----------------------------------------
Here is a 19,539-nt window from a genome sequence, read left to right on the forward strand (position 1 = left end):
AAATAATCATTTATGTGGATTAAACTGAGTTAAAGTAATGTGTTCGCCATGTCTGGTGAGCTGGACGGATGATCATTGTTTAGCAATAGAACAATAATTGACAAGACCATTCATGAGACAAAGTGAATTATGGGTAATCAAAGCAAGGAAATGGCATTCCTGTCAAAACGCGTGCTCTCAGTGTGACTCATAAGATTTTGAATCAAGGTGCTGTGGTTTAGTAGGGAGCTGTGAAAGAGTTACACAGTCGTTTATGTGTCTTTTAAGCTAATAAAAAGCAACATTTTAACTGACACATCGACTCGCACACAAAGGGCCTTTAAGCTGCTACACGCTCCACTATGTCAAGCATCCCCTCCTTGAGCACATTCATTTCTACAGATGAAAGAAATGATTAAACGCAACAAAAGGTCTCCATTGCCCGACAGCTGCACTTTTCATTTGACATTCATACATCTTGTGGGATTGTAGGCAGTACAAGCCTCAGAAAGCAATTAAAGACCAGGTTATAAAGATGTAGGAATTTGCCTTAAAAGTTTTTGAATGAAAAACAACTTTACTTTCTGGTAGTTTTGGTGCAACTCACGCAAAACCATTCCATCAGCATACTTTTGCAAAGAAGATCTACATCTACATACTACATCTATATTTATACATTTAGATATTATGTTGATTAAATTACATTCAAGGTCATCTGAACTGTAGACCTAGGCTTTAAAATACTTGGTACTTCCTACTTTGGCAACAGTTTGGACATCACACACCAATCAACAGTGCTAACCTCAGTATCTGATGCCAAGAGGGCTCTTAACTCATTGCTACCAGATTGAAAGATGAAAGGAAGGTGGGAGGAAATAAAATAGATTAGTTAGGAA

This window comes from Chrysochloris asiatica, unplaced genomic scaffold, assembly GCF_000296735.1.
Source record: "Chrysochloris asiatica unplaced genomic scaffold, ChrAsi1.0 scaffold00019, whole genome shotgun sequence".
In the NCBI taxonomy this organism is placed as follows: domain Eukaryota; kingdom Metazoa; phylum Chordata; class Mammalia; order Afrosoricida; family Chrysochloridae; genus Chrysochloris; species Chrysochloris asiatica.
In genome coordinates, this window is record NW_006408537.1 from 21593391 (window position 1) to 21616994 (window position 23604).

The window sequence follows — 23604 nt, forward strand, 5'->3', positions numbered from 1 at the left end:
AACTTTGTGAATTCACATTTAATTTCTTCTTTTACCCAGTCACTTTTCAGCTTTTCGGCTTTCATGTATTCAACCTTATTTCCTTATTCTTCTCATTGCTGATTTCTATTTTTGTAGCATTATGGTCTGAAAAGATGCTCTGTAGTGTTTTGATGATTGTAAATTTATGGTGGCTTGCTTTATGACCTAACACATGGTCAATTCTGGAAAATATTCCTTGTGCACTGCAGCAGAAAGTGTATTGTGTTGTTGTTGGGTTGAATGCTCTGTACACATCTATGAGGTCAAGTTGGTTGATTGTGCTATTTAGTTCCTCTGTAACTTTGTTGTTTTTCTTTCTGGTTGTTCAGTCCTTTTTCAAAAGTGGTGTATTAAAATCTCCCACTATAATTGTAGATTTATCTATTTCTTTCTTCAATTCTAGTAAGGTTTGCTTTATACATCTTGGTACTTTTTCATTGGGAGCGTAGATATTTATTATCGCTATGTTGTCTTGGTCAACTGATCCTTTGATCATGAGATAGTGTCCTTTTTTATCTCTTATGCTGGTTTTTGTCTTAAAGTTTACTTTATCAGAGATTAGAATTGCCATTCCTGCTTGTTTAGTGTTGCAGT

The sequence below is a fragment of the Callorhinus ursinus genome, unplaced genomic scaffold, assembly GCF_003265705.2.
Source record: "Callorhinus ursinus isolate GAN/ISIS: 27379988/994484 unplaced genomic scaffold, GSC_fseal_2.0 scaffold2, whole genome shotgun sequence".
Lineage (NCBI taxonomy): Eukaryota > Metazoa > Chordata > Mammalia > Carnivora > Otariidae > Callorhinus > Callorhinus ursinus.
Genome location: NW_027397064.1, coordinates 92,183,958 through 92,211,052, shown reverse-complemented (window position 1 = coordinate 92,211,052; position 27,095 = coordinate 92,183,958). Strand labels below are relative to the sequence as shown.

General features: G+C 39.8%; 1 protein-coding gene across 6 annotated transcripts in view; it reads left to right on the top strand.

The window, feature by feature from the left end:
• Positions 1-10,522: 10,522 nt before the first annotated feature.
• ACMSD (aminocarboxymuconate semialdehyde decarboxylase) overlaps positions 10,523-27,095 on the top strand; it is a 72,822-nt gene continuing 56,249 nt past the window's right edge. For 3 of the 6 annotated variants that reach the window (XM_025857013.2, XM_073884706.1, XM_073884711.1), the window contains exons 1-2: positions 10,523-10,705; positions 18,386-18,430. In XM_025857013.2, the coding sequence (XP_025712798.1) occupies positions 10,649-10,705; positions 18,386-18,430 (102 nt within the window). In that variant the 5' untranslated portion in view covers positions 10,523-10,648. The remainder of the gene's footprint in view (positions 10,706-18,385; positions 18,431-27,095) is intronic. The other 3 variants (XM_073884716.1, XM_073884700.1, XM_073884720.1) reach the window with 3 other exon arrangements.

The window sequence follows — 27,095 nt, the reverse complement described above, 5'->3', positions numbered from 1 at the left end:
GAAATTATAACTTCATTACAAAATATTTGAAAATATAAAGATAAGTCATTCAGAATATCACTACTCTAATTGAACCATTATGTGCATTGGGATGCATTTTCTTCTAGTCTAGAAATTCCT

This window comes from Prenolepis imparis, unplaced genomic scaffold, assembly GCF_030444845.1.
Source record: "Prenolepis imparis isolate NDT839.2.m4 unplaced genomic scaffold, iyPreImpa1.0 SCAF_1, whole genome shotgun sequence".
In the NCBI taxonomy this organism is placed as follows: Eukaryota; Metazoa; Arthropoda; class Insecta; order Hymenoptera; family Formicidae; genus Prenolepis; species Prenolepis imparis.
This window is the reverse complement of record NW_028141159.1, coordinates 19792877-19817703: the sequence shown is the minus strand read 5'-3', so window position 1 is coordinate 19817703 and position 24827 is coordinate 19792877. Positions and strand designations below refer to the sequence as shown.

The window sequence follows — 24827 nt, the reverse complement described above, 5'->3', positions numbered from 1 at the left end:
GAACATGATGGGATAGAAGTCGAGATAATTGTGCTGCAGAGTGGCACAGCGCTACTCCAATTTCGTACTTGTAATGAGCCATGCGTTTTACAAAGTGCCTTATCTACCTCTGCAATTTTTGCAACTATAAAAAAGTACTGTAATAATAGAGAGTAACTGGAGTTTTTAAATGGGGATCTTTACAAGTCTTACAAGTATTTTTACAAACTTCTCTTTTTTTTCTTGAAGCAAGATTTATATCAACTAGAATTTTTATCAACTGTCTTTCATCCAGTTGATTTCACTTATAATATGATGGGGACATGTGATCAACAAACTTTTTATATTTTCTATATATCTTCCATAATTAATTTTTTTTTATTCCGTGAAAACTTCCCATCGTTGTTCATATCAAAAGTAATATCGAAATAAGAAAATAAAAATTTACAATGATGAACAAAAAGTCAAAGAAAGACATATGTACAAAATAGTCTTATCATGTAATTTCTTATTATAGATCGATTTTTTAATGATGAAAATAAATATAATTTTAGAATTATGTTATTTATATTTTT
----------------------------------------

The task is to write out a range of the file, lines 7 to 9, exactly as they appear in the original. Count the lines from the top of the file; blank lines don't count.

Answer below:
The window sequence follows — 23604 nt, forward strand, 5'->3', positions numbered from 1 at the left end:
AACTTTGTGAATTCACATTTAATTTCTTCTTTTACCCAGTCACTTTTCAGCTTTTCGGCTTTCATGTATTCAACCTTATTTCCTTATTCTTCTCATTGCTGATTTCTATTTTTGTAGCATTATGGTCTGAAAAGATGCTCTGTAGTGTTTTGATGATTGTAAATTTATGGTGGCTTGCTTTATGACCTAACACATGGTCAATTCTGGAAAATATTCCTTGTGCACTGCAGCAGAAAGTGTATTGTGTTGTTGTTGGGTTGAATGCTCTGTACACATCTATGAGGTCAAGTTGGTTGATTGTGCTATTTAGTTCCTCTGTAACTTTGTTGTTTTTCTTTCTGGTTGTTCAGTCCTTTTTCAAAAGTGGTGTATTAAAATCTCCCACTATAATTGTAGATTTATCTATTTCTTTCTTCAATTCTAGTAAGGTTTGCTTTATACATCTTGGTACTTTTTCATTGGGAGCGTAGATATTTATTATCGCTATGTTGTCTTGGTCAACTGATCCTTTGATCATGAGATAGTGTCCTTTTTTATCTCTTATGCTGGTTTTTGTCTTAAAGTTTACTTTATCAGAGATTAGAATTGCCATTCCTGCTTGTTTAGTGTTGCAGT

The sequence below is a fragment of the Callorhinus ursinus genome, unplaced genomic scaffold, assembly GCF_003265705.2.